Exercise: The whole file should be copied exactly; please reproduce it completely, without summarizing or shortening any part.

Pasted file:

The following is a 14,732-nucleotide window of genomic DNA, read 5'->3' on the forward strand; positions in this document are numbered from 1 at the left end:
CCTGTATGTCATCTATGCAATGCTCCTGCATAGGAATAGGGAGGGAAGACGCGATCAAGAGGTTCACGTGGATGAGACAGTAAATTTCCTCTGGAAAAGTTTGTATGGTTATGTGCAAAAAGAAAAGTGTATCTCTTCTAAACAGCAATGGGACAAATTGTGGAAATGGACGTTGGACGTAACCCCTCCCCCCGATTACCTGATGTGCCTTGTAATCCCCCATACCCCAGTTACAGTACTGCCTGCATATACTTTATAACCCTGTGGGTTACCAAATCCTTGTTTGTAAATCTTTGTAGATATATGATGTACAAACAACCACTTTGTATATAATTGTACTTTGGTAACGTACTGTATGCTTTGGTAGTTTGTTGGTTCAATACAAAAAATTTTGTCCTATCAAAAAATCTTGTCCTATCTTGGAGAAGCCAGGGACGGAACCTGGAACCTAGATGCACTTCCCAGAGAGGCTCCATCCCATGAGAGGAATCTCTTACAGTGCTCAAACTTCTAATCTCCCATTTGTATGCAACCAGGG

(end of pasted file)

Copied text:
The following is a 14,732-nucleotide window of genomic DNA, read 5'->3' on the forward strand; positions in this document are numbered from 1 at the left end:
CCTGTATGTCATCTATGCAATGCTCCTGCATAGGAATAGGGAGGGAAGACGCGATCAAGAGGTTCACGTGGATGAGACAGTAAATTTCCTCTGGAAAAGTTTGTATGGTTATGTGCAAAAAGAAAAGTGTATCTCTTCTAAACAGCAATGGGACAAATTGTGGAAATGGACGTTGGACGTAACCCCTCCCCCCGATTACCTGATGTGCCTTGTAATCCCCCATACCCCAGTTACAGTACTGCCTGCATATACTTTATAACCCTGTGGGTTACCAAATCCTTGTTTGTAAATCTTTGTAGATATATGATGTACAAACAACCACTTTGTATATAATTGTACTTTGGTAACGTACTGTATGCTTTGGTAGTTTGTTGGTTCAATACAAAAAATTTTGTCCTATCAAAAAATCTTGTCCTATCTTGGAGAAGCCAGGGACGGAACCTGGAACCTAGATGCACTTCCCAGAGAGGCTCCATCCCATGAGAGGAATCTCTTACAGTGCTCAAACTTCTAATCTCCCATTTGTATGCAACCAGGG